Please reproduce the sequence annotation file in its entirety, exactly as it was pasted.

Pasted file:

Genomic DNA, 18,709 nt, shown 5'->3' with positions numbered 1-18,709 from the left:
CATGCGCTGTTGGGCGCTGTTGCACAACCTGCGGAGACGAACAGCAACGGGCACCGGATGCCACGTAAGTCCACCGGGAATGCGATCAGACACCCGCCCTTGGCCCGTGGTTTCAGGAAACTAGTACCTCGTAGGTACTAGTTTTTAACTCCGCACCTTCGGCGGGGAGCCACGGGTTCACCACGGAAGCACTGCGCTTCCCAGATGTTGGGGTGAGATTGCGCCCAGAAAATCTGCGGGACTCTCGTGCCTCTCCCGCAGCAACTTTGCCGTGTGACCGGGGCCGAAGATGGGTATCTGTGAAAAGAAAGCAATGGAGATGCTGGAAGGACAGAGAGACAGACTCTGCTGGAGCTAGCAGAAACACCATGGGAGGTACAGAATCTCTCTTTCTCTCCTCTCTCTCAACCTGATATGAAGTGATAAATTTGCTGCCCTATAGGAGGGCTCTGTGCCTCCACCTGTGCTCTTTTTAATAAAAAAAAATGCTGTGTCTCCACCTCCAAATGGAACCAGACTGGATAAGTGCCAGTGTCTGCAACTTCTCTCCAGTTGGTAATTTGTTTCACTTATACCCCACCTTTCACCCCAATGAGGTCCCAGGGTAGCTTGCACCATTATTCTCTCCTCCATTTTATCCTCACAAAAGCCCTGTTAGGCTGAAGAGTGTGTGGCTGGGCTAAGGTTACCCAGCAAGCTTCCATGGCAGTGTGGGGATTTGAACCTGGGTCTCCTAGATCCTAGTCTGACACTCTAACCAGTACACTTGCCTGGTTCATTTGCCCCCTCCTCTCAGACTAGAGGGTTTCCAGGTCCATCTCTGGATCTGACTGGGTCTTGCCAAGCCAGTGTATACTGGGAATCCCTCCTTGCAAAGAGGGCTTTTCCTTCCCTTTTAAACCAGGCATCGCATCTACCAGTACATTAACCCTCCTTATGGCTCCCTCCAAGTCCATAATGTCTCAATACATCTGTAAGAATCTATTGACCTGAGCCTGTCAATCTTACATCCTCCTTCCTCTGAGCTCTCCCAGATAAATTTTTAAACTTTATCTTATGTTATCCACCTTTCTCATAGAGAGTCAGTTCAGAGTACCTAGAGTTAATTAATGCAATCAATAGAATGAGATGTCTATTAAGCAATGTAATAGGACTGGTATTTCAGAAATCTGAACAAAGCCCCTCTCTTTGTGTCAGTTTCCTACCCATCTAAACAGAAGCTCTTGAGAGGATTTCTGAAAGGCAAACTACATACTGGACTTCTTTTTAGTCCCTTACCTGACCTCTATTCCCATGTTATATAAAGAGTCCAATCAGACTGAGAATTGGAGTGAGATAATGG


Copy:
Genomic DNA, 18,709 nt, shown 5'->3' with positions numbered 1-18,709 from the left:
CATGCGCTGTTGGGCGCTGTTGCACAACCTGCGGAGACGAACAGCAACGGGCACCGGATGCCACGTAAGTCCACCGGGAATGCGATCAGACACCCGCCCTTGGCCCGTGGTTTCAGGAAACTAGTACCTCGTAGGTACTAGTTTTTAACTCCGCACCTTCGGCGGGGAGCCACGGGTTCACCACGGAAGCACTGCGCTTCCCAGATGTTGGGGTGAGATTGCGCCCAGAAAATCTGCGGGACTCTCGTGCCTCTCCCGCAGCAACTTTGCCGTGTGACCGGGGCCGAAGATGGGTATCTGTGAAAAGAAAGCAATGGAGATGCTGGAAGGACAGAGAGACAGACTCTGCTGGAGCTAGCAGAAACACCATGGGAGGTACAGAATCTCTCTTTCTCTCCTCTCTCTCAACCTGATATGAAGTGATAAATTTGCTGCCCTATAGGAGGGCTCTGTGCCTCCACCTGTGCTCTTTTTAATAAAAAAAAATGCTGTGTCTCCACCTCCAAATGGAACCAGACTGGATAAGTGCCAGTGTCTGCAACTTCTCTCCAGTTGGTAATTTGTTTCACTTATACCCCACCTTTCACCCCAATGAGGTCCCAGGGTAGCTTGCACCATTATTCTCTCCTCCATTTTATCCTCACAAAAGCCCTGTTAGGCTGAAGAGTGTGTGGCTGGGCTAAGGTTACCCAGCAAGCTTCCATGGCAGTGTGGGGATTTGAACCTGGGTCTCCTAGATCCTAGTCTGACACTCTAACCAGTACACTTGCCTGGTTCATTTGCCCCCTCCTCTCAGACTAGAGGGTTTCCAGGTCCATCTCTGGATCTGACTGGGTCTTGCCAAGCCAGTGTATACTGGGAATCCCTCCTTGCAAAGAGGGCTTTTCCTTCCCTTTTAAACCAGGCATCGCATCTACCAGTACATTAACCCTCCTTATGGCTCCCTCCAAGTCCATAATGTCTCAATACATCTGTAAGAATCTATTGACCTGAGCCTGTCAATCTTACATCCTCCTTCCTCTGAGCTCTCCCAGATAAATTTTTAAACTTTATCTTATGTTATCCACCTTTCTCATAGAGAGTCAGTTCAGAGTACCTAGAGTTAATTAATGCAATCAATAGAATGAGATGTCTATTAAGCAATGTAATAGGACTGGTATTTCAGAAATCTGAACAAAGCCCCTCTCTTTGTGTCAGTTTCCTACCCATCTAAACAGAAGCTCTTGAGAGGATTTCTGAAAGGCAAACTACATACTGGACTTCTTTTTAGTCCCTTACCTGACCTCTATTCCCATGTTATATAAAGAGTCCAATCAGACTGAGAATTGGAGTGAGATAATGG